The decade-plus battle in Texas on whether to teach lessons on evolution and climate change flared up again Tuesday, as advocates on both sides pled their case in a debate on proposed high school biology textbooks.
The State Board of Education held a public hearing to consider
seven textbooks that have the potential to be used throughout the
state through 2022. If the books are printed for Texas, the
publishers are likely to mass-produce them, prompting other
states purchase the same reading material.
Dozens of science experts, parents, and activists testified before the board at the crowded hearing in Austin for the right to opine on proposed materials in the science books - as well as books on math and technology - for the state’s public school students, which total over five million. State law allows school districts to pick textbooks and e-readers from a board-sanctioned selection.
The board, which consists of 10 Republicans and five Democrats, will vote on textbook selections in November.
"I ask you not to let Texas once again become a national embarrassment," said Ron Wetherington, an anthropology professor at Southern Methodist University, according to AP.
Publishers originally offered 15 science textbooks to the state, but volunteer reviewers - some picked by current or former Board members - found that eight of them fell short of state curriculum standards. Textbook companies will be allowed to alter the language of each edition before the board’s November vote, as long as the copy is available to peruse online.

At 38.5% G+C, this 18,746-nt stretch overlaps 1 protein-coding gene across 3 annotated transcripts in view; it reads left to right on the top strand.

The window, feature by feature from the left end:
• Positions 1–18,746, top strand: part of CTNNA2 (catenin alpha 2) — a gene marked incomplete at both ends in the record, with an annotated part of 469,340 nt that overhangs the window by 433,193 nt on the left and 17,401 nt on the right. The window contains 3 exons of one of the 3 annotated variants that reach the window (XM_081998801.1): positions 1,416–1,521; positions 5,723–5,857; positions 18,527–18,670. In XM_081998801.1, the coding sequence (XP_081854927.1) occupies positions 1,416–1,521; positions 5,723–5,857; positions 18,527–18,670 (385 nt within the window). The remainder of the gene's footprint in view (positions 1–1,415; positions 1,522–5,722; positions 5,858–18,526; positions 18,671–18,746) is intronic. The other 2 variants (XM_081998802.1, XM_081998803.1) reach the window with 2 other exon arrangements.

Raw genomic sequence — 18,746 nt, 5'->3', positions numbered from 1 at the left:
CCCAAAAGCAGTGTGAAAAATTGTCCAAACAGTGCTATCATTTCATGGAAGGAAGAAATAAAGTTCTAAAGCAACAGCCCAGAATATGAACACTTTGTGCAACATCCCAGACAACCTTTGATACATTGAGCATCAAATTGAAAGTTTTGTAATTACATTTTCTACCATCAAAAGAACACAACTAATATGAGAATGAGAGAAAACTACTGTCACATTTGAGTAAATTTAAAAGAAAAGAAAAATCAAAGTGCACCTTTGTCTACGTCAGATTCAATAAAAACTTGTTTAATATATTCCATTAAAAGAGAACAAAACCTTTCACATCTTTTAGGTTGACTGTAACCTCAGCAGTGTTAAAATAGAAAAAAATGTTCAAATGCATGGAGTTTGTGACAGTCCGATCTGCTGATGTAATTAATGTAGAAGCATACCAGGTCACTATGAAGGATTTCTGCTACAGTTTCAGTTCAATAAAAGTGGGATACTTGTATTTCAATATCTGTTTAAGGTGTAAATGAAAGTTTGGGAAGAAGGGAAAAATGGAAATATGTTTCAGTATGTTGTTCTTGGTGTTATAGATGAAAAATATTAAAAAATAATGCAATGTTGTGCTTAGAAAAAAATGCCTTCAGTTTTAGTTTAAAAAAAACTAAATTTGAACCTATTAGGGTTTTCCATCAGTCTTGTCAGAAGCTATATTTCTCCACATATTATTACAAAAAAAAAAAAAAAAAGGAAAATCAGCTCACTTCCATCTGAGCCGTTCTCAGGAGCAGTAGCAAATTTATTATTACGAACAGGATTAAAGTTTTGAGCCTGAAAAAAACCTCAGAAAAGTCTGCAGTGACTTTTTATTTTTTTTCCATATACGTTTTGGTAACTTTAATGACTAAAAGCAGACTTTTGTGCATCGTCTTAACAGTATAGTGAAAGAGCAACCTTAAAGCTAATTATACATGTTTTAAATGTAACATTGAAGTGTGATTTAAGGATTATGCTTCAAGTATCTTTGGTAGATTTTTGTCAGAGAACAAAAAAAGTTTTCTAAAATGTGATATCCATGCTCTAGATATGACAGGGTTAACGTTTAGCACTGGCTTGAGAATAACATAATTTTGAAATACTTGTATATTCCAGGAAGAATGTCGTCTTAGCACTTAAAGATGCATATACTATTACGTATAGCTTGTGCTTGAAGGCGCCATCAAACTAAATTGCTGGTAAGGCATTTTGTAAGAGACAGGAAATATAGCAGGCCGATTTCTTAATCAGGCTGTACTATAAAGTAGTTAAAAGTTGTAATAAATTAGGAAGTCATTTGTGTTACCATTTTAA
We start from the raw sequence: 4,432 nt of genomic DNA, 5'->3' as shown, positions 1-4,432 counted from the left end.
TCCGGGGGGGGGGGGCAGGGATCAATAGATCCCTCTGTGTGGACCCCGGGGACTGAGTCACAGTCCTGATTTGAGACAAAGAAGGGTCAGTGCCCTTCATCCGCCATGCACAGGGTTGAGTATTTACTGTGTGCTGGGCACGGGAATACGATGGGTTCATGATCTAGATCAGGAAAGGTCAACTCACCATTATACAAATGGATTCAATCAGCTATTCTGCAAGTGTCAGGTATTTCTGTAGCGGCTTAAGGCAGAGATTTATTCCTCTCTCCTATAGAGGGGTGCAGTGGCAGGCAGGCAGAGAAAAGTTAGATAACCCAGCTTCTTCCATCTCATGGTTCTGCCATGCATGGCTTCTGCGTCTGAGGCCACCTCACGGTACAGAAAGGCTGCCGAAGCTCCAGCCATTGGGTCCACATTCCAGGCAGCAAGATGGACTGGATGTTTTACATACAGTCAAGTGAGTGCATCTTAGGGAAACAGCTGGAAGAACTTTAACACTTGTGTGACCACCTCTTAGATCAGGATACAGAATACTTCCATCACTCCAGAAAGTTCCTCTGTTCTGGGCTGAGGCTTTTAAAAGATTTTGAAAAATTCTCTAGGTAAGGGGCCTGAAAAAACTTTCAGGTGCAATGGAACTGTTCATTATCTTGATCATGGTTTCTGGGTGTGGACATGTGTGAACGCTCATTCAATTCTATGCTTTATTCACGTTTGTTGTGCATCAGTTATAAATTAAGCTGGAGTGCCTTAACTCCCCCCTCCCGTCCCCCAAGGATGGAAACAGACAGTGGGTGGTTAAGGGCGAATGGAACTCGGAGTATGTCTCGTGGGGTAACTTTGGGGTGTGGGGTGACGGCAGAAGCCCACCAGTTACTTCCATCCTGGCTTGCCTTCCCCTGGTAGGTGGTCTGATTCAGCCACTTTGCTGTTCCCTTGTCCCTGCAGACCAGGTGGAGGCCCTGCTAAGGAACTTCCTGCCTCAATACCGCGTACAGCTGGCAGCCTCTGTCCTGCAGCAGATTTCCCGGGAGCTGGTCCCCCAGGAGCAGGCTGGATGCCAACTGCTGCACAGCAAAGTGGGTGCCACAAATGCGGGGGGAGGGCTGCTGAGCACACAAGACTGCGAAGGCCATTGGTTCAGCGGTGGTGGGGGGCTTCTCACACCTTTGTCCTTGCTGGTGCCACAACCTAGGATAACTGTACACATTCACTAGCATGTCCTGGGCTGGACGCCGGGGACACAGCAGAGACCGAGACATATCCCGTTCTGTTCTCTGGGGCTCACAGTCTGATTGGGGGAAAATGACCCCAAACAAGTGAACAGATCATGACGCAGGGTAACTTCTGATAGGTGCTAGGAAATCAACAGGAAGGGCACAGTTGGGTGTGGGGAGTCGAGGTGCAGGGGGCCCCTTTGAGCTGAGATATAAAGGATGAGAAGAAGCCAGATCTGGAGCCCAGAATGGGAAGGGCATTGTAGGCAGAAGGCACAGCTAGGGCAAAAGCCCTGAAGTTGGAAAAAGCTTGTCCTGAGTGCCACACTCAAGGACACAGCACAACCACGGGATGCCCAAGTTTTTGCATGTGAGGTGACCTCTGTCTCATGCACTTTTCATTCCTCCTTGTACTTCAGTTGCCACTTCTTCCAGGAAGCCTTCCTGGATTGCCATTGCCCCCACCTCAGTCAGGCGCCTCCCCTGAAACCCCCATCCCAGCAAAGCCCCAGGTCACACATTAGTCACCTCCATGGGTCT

The social conservative bloc on the board, weakened in recent years, has fought for textbooks to teach “all sides” of evolution, while leaving room for creationism. They’ve also pressed for skepticism in teaching climate change.
Former board chair, dentist, and Young Earth Creationist Don McLeroy, who lost a re-election bid in 2010, told his former colleagues to “strike a final blow to the teaching of evolution” and support biblical teachings in whatever decision they make.
"What we see in the world around us supports what the Bible says but what we see in these books supports what the Bible says too," McLeroy said, according to AP.
He went on to say the proposed texts "have no evidence that supports evolution." Though when asked what evolutionary evidence was included, he said: "It's weak. Let the students see how weak it is."
According to the San Antonio Current, McLeroy, who was appointed the board’s chair by Gov. Rick Perry in 2007, said he had been waiting four years to speak his mind on textbook standards and was “excited” to finally be given the chance.
Rallies ahead of the hearing included 200 or so activists, many
wearing "Stand up For Science” t-shirts and holding signs
with messages including "Your kids deserve the truth" and
"Public schools, not Sunday schools.”